I claim ‘the L word’ because it represents freedom for women – and two fingers up to the patriarchy

Woman holding a megaphone, out of which the colours of the lesbian flag flow

The word lesbian can be a fraught battleground – but for Alicia Cordell, it’s a f**k you to the patriarchy, a symbol of solidarity between queer women.

I like the word lesbian, both to say and to be – but when I came out (a decade ago in a Wetherspoons) I didn’t use it.

I’d been hanging out with the ‘town lesbian’, but the word felt like too much of a commitment for a 17-year old, so I came out as ‘60/40’ and left the ratio questions unanswered. 

Beyond a reluctance to define oneself as anything, the desire to be a constantly changing enigma and the idea that you don’t have to come out as straight, there can also be an ickiness to discussing your sex life with strangers, with family. 

This is strongly felt by Bee Pahnke, who prefers the more overarching term queer. 

“In a world that is so strongly defined by the male gaze, I feel like my sexuality is often reduced to a sexualised idea,” they say. To Pahnke, “queer’ is a word that feels “representative of a bigger entity, rather than honed in on my sex life”.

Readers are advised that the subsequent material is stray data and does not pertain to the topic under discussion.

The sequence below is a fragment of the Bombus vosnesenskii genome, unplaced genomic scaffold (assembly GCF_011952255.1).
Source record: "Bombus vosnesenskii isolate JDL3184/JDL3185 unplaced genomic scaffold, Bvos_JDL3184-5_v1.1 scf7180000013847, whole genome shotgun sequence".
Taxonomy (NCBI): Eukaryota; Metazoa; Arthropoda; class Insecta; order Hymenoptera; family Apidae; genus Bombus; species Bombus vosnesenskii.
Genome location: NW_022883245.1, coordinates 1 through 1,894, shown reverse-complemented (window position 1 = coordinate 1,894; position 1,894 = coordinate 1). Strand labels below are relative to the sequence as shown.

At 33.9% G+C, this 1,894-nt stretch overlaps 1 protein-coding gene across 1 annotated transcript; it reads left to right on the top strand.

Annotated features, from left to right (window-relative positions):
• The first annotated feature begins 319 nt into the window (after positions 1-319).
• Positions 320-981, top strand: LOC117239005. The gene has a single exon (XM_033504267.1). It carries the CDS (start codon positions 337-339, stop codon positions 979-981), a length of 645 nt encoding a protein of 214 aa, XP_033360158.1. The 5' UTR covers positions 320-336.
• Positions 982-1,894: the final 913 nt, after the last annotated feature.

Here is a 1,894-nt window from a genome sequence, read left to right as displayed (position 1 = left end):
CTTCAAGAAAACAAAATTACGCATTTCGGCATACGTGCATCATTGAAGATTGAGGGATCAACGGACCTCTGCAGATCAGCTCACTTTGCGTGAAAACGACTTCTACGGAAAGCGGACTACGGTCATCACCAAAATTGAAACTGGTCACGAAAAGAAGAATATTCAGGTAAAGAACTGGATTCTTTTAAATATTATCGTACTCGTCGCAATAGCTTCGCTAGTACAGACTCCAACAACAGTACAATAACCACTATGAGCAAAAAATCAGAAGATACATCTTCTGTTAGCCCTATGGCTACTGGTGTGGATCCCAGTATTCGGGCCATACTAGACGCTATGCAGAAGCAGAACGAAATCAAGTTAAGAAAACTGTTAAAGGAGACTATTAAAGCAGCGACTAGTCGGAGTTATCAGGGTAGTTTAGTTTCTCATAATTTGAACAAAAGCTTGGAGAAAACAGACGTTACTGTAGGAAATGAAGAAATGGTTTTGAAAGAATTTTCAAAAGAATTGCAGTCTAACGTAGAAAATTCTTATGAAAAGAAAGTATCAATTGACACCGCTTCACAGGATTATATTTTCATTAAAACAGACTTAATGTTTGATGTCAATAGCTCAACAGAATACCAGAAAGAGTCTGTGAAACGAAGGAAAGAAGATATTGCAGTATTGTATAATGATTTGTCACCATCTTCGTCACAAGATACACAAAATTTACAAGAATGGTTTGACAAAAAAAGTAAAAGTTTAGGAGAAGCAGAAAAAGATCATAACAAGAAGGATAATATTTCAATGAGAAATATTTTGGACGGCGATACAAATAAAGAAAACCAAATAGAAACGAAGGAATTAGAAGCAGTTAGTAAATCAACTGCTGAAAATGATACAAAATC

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Others find power in the world lesbian.

“It can make straight people recoil a little bit.  Like they suddenly start thinking about the kind of sex you have, but the more people worry about it, the more I think it’s important to use the word,” says Lilly Alter.

Historically, it’s been considered a binary word – lesbian = girl who likes girl – and this can translate into a continuation of patriarchal values, even between two women.

To me, “lesbian” represents a freedom to be anything women would like to be. It’s a f**k you to the patriarchy – a non-definable entity.

Rachel Corbman agrees, arguing the word “doesn’t hold any singular definition for us to follow. Rather, it affirms the openness and malleability of ‘lesbian’ as a cultural identity and political label”

For India Smith, “labels are important for community, no one is a lesbian alone, we all have our own different intersectionalities”.

India continues: “I didn’t struggle much with accepting my sexuality, but gender has been harder to navigate. I felt as though I needed to decide whether I was masc or femme to be desirable and it wasn’t until I heard the term ‘non-binary’ that I felt seen.” 

Ultimately, the beauty of labels is that they’re a shorthand, an instant click, a shared eye contact of understanding between members of a community.

That’s how it feels when you find people who understand you, who walk through life in the same way you do, or who maybe if they don’t tread the exact same path, will walk through it with you

In this context, the L word is magic.

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